…about the music
Island music for the island sailors.

I’m back from today’s Shaw Island Classic sailboat race… uh, glide…. um, drift….. float… I mean…. well, what I mean, is that very few boats actually made it to the halfway mark, much less all the way around Shaw Island. There was a paucity of wind, and an abundance of strong current running in the opposite direction of where the boats actually needed to go (in this case, all the way around Shaw).

Conditions were challenging, in a slow-motion kind of way. The couple on whose boat Charles and I crewed agreed when I declared that the race committee should judge us in a manner similar to that of ice skating, where you get extra points for snazzy tricks like spins and pirouettes. Because that’s exactly what our talented 35′ boat did at least twice, when caught without steerage (no wind means the wheel has nothing to control) and in the grip of strong, swirling currents that had us dangerously close to the rocky shoreline for a few wide-eyed minutes. Other extra points should be awarded for elegance of maneuvers with new dance partners: two or three times, our feet would have made Fred Astaire proud, as our legs reached out to fend off other drifting boats in the race to avoid mutual damage to shiny paint jobs and egos.

We would have won our biggest points during a memorable minute when, just yards from the rocks on the southeast end of Crane Island and caught in the doldrums with a powerful whirlpool of a current, our boat drifted up against a mooring ball tethered to a cute little 17′ sailboat. As we squatted at the edge of our hull and tap danced our way across the ball and boat, along came another hapless and even larger sailboat in the, uh, “race,” who drifted up against the other side of the same small ball and boat, which was also the side that was about to push them right onto the rocks. To the sporting sounds of hoots, cheers, and amused comments from a few onlookers who did not own boats and stood comfortably on dry land with drinks in hand, our two crews provided the entertainment for the day as many nimble sets of concerned feet gingerly pushed outward in all directions as the two sailboats simultaneously met with each other, the mooring ball, and the little daysailer, creating a sandwich filling from the latter. Amazingly, no boats ever touched, although the round of boat-to-boat footsie was worthy of a Twister party game, and about as ridiculous looking as one. More points from the judges, please.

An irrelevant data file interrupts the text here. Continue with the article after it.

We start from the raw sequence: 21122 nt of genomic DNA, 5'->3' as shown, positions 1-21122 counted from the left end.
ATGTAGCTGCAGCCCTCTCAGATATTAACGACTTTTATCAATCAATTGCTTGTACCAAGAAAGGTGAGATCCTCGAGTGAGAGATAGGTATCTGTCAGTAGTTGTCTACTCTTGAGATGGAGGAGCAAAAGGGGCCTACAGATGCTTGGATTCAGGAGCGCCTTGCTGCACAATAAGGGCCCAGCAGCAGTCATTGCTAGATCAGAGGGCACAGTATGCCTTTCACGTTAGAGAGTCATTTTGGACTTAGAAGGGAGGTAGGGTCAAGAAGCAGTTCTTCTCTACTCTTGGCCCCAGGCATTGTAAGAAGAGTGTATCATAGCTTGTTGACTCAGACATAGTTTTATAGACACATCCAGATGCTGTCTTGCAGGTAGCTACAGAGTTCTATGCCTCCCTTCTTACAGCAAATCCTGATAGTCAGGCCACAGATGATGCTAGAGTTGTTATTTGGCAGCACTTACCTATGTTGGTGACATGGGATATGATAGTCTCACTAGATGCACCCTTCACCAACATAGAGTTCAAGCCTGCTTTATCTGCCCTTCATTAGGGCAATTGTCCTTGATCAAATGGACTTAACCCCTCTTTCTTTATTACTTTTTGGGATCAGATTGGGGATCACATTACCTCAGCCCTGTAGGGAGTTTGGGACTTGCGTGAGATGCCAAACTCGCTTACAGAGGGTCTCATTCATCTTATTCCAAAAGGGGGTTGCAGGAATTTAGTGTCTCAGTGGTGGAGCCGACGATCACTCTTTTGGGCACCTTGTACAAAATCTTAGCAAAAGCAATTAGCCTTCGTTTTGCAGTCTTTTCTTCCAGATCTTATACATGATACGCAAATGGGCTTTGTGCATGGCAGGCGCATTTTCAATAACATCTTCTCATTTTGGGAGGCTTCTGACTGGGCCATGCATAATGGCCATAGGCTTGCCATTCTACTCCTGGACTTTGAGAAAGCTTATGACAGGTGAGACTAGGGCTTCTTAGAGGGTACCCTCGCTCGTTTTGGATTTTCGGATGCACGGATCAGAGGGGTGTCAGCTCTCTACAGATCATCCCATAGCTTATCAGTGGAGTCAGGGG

I am usually a stop-and-smell-the-kelp kind of sailor, and this was my very first race. In addition to having a great time out on the water despite having to throw in the towel and use our engine to finally make it around Shaw and return home, it was quite an object lesson in physics. To wit: the most important ingredients in sailing are not only wind and current, but long limbs and a sense of humor.

I would have loved to post a photo of the remarkable sight of 60 or so sailboats swarming inches away from each other at the starting line, or floating aimlessly and perilously close to each other in the narrows of Wasp Passage, but I was too busy trying to keep the boat moving or trying to avoid moving the boat on top of another one to pick up my camera. Instead, I offer a favorite moment from a calmer part of the afternoon, where glorious Mount Baker rose up over the islands and their intrepid, if sometimes silly, sailors, and reminded me that the slower you go, the more you see…

…and the less tired your legs are!